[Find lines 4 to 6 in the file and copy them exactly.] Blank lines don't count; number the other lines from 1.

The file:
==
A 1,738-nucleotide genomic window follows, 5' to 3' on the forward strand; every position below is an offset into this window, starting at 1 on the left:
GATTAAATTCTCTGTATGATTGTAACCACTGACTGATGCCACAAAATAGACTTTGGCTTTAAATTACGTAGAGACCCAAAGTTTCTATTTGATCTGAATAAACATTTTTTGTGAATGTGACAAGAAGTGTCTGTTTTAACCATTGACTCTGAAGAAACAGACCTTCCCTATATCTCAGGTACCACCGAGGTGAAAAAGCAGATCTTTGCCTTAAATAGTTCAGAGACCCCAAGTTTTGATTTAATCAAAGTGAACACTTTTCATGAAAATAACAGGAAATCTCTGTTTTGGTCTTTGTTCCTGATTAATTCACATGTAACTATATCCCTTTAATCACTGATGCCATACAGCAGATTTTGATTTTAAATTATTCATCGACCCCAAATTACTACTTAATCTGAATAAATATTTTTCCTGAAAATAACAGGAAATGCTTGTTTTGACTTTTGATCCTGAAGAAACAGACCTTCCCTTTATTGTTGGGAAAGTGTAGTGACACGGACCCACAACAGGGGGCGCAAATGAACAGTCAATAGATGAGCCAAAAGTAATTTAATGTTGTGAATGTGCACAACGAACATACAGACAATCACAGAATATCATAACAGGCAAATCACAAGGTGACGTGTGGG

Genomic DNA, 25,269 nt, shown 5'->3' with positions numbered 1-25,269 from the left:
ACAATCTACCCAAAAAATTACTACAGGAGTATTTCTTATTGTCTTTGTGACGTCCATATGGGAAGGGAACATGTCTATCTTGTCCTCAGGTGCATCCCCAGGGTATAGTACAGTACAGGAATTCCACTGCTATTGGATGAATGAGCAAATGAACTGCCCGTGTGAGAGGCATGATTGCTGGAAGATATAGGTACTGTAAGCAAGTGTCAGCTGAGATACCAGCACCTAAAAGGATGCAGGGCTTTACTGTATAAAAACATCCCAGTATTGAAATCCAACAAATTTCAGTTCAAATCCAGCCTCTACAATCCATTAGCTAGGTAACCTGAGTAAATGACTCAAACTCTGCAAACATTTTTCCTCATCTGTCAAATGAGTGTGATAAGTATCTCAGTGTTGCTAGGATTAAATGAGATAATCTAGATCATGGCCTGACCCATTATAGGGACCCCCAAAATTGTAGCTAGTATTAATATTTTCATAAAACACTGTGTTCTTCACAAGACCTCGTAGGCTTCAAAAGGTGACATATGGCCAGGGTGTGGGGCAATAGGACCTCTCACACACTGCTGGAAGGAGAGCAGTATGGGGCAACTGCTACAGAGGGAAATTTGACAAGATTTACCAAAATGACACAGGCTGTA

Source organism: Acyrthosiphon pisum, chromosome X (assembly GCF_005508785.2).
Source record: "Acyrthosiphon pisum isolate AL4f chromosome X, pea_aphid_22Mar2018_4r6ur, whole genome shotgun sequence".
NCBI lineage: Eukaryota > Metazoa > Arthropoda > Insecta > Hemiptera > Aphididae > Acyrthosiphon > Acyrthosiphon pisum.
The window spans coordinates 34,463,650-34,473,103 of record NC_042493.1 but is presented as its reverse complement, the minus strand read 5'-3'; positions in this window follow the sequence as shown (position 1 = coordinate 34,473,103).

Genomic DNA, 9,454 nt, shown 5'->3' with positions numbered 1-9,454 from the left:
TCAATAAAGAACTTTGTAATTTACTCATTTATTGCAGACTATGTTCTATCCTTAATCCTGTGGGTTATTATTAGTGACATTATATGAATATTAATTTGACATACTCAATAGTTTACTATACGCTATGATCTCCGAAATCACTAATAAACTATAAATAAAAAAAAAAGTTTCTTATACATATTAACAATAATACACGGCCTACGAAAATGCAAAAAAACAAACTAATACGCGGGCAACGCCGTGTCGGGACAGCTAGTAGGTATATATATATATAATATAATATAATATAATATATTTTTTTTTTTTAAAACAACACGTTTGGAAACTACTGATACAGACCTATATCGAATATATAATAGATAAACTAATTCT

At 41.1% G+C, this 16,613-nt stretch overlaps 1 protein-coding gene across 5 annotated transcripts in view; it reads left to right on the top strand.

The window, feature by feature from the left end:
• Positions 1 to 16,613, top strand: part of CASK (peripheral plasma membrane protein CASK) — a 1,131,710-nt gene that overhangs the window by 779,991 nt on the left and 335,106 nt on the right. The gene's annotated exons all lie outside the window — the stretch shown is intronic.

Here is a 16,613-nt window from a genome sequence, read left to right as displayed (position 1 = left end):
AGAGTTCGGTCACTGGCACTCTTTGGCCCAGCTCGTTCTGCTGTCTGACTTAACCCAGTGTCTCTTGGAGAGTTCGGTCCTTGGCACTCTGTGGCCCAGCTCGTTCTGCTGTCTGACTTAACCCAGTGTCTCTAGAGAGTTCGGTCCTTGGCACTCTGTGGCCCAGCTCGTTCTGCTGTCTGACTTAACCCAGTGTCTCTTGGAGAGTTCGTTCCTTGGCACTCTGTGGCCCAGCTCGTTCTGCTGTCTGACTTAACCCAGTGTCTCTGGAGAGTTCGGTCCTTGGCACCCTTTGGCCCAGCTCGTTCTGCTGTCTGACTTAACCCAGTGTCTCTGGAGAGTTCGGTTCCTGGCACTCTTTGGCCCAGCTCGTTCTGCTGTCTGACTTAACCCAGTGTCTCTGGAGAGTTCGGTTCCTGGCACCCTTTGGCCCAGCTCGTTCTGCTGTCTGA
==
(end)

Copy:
ACAATCTACCCAAAAAATTACTACAGGAGTATTTCTTATTGTCTTTGTGACGTCCATATGGGAAGGGAACATGTCTATCTTGTCCTCAGGTGCATCCCCAGGGTATAGTACAGTACAGGAATTCCACTGCTATTGGATGAATGAGCAAATGAACTGCCCGTGTGAGAGGCATGATTGCTGGAAGATATAGGTACTGTAAGCAAGTGTCAGCTGAGATACCAGCACCTAAAAGGATGCAGGGCTTTACTGTATAAAAACATCCCAGTATTGAAATCCAACAAATTTCAGTTCAAATCCAGCCTCTACAATCCATTAGCTAGGTAACCTGAGTAAATGACTCAAACTCTGCAAACATTTTTCCTCATCTGTCAAATGAGTGTGATAAGTATCTCAGTGTTGCTAGGATTAAATGAGATAATCTAGATCATGGCCTGACCCATTATAGGGACCCCCAAAATTGTAGCTAGTATTAATATTTTCATAAAACACTGTGTTCTTCACAAGACCTCGTAGGCTTCAAAAGGTGACATATGGCCAGGGTGTGGGGCAATAGGACCTCTCACACACTGCTGGAAGGAGAGCAGTATGGGGCAACTGCTACAGAGGGAAATTTGACAAGATTTACCAAAATGACACAGGCTGTA

Source organism: Acyrthosiphon pisum, chromosome X (assembly GCF_005508785.2).
Source record: "Acyrthosiphon pisum isolate AL4f chromosome X, pea_aphid_22Mar2018_4r6ur, whole genome shotgun sequence".